‘A Perfect Match’ chronicles how the film got off the ground.

‘Relationship Time with Dan Savage’ is all about Savage’s views on monogamy.

Viewing the film again I was struck by just how important it is sometimes to be the first at something. Crowley achieved that and Making the Boys does as well. Both are significant.

Steven Williford’s
The Green


Reviewed by Frank J. Avella

Starring: Jason Butler Harner, Cheyenne Jackson, Julia Ormond, Illeana Douglas, Bill Sage, Karen Young, Chris Bert.

Screenplay, Paul Marcarelli, from a story by Paul Marcarelli & Steven Williford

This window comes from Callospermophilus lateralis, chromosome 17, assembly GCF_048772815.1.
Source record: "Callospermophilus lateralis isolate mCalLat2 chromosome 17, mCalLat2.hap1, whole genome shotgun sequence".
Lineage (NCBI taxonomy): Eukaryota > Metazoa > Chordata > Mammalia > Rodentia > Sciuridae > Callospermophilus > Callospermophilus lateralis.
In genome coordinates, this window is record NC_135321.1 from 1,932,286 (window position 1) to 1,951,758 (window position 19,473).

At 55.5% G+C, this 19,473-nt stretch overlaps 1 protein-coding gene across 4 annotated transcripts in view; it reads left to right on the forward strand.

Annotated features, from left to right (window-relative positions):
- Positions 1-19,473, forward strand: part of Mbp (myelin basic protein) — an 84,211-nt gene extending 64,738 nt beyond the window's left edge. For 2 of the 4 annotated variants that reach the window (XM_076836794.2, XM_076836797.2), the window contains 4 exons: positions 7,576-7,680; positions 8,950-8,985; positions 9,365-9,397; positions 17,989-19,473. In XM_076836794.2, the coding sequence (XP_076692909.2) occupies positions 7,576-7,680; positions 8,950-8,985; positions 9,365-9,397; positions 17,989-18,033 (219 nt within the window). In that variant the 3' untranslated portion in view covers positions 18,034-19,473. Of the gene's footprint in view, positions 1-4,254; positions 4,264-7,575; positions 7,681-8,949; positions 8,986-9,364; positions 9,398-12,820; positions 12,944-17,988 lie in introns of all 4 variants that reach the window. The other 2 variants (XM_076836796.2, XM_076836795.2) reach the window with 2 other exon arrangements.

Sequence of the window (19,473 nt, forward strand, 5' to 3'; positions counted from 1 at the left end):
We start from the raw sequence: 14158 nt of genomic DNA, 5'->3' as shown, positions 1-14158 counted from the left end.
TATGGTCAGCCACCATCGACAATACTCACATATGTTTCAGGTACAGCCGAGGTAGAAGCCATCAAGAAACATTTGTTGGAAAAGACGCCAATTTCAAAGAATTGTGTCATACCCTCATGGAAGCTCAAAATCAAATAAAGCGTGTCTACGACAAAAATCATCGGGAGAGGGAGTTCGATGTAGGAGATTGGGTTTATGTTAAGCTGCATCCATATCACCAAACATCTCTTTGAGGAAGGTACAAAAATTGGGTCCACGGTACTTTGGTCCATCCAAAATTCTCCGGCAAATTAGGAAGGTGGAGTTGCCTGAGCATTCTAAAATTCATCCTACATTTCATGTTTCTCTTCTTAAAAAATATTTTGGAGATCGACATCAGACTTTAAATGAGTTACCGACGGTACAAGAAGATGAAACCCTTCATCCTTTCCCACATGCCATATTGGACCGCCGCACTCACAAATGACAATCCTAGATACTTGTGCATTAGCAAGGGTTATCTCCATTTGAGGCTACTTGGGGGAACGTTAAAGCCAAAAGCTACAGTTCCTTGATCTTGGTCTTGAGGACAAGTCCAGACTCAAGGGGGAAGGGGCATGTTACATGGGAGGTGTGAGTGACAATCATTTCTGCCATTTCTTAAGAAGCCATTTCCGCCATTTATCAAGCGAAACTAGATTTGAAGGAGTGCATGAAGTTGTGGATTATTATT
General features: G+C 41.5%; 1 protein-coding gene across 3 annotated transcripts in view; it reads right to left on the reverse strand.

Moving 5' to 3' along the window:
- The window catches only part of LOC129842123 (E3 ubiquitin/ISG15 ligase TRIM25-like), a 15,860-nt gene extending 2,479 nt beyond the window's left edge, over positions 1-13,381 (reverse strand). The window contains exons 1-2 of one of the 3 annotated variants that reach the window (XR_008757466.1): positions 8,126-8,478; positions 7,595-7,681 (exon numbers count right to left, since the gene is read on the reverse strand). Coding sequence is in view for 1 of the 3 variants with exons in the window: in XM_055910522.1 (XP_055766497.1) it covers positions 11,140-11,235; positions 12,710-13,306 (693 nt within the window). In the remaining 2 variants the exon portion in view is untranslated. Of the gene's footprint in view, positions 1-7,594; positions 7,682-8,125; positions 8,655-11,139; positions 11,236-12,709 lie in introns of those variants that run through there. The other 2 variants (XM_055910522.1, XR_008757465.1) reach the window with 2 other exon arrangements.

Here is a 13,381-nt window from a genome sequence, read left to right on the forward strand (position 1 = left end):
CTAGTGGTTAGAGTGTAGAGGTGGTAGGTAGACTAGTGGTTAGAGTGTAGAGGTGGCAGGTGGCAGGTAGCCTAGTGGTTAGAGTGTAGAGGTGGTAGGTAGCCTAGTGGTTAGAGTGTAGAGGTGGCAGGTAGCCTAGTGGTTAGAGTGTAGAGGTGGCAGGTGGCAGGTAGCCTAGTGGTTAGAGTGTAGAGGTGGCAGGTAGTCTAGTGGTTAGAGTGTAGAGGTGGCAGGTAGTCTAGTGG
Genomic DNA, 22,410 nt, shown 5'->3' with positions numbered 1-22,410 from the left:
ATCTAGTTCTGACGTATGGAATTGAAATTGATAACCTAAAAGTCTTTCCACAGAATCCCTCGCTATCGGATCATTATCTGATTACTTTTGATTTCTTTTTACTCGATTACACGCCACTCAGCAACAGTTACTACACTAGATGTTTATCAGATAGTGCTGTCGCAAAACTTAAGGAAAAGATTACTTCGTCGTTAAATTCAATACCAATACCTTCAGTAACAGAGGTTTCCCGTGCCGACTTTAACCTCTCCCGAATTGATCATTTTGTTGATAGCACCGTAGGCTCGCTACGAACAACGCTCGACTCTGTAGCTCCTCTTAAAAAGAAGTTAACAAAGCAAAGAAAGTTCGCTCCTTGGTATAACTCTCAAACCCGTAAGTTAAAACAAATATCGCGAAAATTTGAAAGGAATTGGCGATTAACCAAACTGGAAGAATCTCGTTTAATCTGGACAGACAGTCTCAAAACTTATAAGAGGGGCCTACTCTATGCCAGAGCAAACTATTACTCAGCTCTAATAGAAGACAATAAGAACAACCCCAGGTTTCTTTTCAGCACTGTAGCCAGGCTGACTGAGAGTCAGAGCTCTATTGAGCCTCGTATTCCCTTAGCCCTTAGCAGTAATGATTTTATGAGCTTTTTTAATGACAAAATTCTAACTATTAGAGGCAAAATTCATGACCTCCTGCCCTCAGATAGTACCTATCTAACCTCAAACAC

Wolfe Video

I appreciated The Green more the second time I saw it mostly for the effective performances and the admirable narrative.

Michael (Jason Butler Harner) is a gay English teacher at a private high school in suburban Connecticut. He and his partner, Daniel (Cheyenne Jackson), recently left NYC so Michael could “see green.”—his first mistake (one of many, this writer says with an admitted small town prejudice.) Michael mentors a troubled, low-income student named Jason (a surly Chris Bert) and when Jason’s scholarship is threatened because of failing grades, Michael gets too involved and is accused of misconduct and immediately suspended.

Soon the very people who purported to be his friends have turned against him and he finds himself battling for his job, his reputation and, possibly, his freedom.